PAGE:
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ST. PAUL - Ronnie Christmas wept from the burn unit of Regions Hospital. But he shed tears of happiness. For the first time, the 23-year-old met the two Maplewood officers who pulled him from a burning vehicle earlier this month.

"Thank you guys so much. Oh God! Another second and I would've been dead," Christmas told the officers. "(Thank you for) becoming police officers. Even just not being police officers. Just being people with enough integrity to get in a fire. I am not sure if I would've been able."

Christmas tried to give the officers a hug but his injures wouldn't let him. He has broken ribs, a fractured hip and pelvis. Plus, he has severe burns on his back, legs, hands and missing teeth.

During the early morning hours of April 5, Christmas was trapped inside his car, yelling for help. He said he was on his way to pick his girlfriend up from work. His mother, who lives in Chicago, feared the worst when she got the call letting her son was in critical condition.

"I had a meltdown. We all cried. He said 'mom another minute in that car and you would have been planning my funeral. I am so grateful for the officers that risked their lives to save my son," ," said his mother, Vanessa Jenkins.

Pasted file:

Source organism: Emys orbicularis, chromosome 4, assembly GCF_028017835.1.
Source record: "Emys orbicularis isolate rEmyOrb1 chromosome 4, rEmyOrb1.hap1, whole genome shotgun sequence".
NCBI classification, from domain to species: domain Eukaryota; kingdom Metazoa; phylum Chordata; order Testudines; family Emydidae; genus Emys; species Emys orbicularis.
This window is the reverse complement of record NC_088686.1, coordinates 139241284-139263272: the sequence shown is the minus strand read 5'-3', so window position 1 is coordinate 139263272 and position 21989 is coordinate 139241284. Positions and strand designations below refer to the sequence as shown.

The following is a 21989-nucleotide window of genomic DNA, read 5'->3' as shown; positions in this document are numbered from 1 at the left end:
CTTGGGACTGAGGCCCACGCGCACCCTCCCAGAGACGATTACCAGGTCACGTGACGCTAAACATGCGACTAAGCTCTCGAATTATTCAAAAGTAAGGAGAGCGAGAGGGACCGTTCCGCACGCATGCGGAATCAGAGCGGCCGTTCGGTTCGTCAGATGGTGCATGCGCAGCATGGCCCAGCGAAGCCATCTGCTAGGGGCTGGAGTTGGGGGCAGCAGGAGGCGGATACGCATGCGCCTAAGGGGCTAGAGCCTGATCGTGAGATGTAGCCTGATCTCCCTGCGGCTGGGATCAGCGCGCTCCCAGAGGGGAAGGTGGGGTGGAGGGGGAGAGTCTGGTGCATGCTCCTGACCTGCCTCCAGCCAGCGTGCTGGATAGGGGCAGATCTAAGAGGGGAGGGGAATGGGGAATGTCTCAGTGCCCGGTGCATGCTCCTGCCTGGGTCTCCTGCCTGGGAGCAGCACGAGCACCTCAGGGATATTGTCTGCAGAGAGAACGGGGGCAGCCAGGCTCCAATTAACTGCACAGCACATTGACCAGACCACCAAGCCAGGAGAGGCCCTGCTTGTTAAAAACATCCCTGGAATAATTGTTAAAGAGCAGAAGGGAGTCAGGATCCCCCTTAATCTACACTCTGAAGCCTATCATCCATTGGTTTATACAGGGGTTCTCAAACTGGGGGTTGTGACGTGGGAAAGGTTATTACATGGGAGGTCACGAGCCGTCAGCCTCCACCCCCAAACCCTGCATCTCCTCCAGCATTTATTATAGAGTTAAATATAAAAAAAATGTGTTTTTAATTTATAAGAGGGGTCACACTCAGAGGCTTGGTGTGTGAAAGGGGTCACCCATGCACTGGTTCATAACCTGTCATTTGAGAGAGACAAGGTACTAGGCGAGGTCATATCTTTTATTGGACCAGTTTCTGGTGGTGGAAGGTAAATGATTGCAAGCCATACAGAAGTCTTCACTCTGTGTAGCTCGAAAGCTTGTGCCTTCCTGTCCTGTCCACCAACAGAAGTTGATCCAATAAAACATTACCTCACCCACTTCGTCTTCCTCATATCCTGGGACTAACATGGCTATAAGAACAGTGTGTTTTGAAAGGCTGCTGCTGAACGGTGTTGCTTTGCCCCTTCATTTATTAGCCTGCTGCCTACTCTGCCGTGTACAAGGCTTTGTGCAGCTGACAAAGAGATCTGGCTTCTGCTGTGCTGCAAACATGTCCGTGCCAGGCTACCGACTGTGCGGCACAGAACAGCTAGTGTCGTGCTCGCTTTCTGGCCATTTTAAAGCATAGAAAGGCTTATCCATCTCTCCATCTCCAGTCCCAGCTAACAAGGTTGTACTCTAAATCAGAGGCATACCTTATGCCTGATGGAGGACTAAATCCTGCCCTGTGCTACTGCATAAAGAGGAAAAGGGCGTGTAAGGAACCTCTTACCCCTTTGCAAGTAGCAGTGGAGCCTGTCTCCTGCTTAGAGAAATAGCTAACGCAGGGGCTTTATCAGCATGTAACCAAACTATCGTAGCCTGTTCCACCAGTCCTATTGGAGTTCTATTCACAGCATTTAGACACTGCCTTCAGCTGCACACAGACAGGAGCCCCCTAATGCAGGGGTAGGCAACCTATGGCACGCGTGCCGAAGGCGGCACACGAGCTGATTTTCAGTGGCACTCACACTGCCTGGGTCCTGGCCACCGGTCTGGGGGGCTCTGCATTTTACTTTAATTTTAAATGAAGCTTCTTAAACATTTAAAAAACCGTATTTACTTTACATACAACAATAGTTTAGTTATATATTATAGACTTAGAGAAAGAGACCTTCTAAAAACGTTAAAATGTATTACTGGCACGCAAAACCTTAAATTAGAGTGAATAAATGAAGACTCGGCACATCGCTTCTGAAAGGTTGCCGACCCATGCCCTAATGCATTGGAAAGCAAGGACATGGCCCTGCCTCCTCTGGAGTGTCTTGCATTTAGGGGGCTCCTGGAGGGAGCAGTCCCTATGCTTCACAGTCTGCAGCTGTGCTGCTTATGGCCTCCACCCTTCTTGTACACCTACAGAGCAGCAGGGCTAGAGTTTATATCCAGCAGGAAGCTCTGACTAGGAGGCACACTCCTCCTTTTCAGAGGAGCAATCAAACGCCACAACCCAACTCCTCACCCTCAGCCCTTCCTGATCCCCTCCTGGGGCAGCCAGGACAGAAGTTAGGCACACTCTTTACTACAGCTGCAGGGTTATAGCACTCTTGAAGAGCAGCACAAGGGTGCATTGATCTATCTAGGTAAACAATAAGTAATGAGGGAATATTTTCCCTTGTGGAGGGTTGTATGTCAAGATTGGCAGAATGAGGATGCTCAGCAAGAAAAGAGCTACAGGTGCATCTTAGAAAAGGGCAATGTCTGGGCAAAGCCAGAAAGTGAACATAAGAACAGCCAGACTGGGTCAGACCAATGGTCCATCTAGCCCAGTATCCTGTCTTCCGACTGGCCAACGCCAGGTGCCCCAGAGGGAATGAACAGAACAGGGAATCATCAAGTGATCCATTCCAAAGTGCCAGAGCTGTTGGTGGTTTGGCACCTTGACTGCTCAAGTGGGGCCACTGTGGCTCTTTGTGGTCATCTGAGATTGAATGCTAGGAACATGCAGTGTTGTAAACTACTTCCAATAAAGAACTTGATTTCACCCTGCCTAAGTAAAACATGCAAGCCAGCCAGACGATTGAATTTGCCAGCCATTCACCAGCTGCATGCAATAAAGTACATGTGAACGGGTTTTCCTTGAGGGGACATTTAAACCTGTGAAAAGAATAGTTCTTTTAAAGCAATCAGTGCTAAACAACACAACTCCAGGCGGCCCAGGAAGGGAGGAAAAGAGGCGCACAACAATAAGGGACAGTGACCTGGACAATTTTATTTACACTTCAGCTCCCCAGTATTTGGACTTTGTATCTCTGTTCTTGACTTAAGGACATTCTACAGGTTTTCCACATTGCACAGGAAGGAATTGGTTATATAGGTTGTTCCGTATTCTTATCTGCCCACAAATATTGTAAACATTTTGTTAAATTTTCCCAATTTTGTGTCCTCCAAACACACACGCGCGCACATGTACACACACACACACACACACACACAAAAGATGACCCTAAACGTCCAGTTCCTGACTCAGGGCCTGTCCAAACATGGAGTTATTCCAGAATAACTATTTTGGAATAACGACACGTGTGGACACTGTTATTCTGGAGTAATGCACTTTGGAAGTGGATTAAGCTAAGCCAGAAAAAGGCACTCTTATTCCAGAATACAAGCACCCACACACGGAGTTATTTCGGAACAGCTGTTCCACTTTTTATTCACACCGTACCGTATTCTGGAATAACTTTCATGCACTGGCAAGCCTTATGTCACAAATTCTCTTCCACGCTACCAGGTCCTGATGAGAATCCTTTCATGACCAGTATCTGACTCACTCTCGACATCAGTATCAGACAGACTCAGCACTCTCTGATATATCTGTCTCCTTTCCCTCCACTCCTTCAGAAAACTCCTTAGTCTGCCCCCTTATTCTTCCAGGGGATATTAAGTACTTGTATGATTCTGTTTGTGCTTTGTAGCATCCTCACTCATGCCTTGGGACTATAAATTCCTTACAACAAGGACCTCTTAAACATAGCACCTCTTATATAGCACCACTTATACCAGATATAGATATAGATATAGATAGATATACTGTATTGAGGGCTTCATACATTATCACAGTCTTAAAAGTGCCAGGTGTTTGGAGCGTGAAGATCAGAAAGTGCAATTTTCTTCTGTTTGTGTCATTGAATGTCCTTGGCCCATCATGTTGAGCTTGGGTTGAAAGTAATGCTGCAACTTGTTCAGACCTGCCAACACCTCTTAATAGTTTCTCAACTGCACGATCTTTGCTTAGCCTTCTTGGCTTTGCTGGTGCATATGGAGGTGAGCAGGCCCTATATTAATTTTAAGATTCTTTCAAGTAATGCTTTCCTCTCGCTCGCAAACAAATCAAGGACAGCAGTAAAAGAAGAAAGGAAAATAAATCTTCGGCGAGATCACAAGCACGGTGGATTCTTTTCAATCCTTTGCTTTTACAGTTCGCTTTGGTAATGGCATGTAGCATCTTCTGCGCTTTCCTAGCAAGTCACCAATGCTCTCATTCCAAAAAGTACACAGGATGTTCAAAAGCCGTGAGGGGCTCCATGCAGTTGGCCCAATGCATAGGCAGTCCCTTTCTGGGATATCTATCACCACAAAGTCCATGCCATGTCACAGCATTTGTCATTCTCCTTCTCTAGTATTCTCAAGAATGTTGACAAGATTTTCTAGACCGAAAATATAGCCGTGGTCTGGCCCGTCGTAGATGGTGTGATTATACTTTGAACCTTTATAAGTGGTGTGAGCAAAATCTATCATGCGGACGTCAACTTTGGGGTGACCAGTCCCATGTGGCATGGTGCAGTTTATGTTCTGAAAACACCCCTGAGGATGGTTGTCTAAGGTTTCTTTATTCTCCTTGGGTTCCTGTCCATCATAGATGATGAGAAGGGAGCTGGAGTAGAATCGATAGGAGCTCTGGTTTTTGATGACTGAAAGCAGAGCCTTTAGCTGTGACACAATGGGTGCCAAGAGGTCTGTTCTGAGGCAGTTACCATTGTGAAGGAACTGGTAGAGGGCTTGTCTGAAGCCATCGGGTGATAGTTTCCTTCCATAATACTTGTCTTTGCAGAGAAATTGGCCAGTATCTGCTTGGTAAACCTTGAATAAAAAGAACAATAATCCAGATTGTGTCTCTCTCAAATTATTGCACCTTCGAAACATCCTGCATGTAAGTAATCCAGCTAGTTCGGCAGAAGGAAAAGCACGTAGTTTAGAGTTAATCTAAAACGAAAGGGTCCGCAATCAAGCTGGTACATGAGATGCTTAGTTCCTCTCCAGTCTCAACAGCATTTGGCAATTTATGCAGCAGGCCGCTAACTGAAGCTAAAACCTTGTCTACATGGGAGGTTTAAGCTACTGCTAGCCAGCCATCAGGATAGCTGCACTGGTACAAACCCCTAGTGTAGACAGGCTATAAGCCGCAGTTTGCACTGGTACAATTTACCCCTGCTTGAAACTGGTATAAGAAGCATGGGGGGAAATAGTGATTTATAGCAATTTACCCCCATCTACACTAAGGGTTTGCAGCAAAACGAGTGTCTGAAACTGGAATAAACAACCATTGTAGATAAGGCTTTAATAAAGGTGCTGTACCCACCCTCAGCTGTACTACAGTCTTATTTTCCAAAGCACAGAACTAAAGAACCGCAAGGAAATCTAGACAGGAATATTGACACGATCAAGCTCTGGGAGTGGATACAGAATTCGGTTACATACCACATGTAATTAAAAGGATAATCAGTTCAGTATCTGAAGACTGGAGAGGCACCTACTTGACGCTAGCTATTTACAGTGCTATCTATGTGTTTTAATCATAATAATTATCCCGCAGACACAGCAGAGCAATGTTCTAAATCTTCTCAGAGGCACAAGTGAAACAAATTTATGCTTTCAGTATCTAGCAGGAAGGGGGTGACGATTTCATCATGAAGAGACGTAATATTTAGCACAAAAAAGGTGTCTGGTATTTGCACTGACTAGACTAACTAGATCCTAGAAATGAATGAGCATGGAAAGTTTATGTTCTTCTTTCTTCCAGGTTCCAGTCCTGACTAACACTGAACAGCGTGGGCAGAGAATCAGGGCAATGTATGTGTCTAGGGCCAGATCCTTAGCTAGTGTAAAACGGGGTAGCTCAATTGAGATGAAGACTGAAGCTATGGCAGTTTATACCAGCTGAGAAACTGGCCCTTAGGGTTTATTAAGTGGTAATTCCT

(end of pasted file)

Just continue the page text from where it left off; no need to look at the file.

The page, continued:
The first time his mother saw the police dash cam video showing the burning car she was overwhelmed.

"I thought wow, 'Those are the angels that God promised us, to protect us."

Turns out, Christmas' angels, Officers Clint Able and Jason Marino of Maplewood, wear blue. When the three were reunited, the officers said they were "in the right place at the right time."

"We did what any other officer would have done," Able said.

Marino and Able said they weren't afraid but neither initially told their wives about what had happened.

"My wife, she must have saw it on the news or Facebook or something. She said she was checking my hands out to see if I was burned while I was sleeping," Marino said.

Neither officer was injured.

The dash cam video shows the officers running to the fire instead of waiting for firefighters to arrive. The Maplewood officers said they had no time to wait.

Christmas' sister, Chantal Jenkins, gave the officers high praise. She said too often law enforcement members are highlighted for their mistakes.

"Most people talk bad about police officers … but for them to risk their lives and save my brother, I look at them as his guardian angles," Chantal Jenkins said.

William Mohr, Co-director of the burn Center at Regions Hospital said if the officers hadn't been patrolling the area, the outcome would've been tragic.

"Another 30 seconds and Ronnie's burns would have been so deep on his legs he would have likely required amputations to survive. Another minute, we wouldn't be here talking about how Ronnie should make a full recovery after therapy," Mohr said.

Meanwhile, Christmas is expected to start physical therapy in about six weeks. It will take 10 weeks for his fractured hip to heal. During the early stages of Christmas' recovery, machines helped him breathe. His mother keeps the image on her phone as reminder of how far her son has come. Christmas said his mother has slept in a chair by his side every night since the accident. During private moments, Christmas said he found himself complaining but that didn't last long.

"I would say, 'What about my teeth mom. I love my smile.' Then she always snaps me back into reality. Son, you could've not been here at all," Christmas said.

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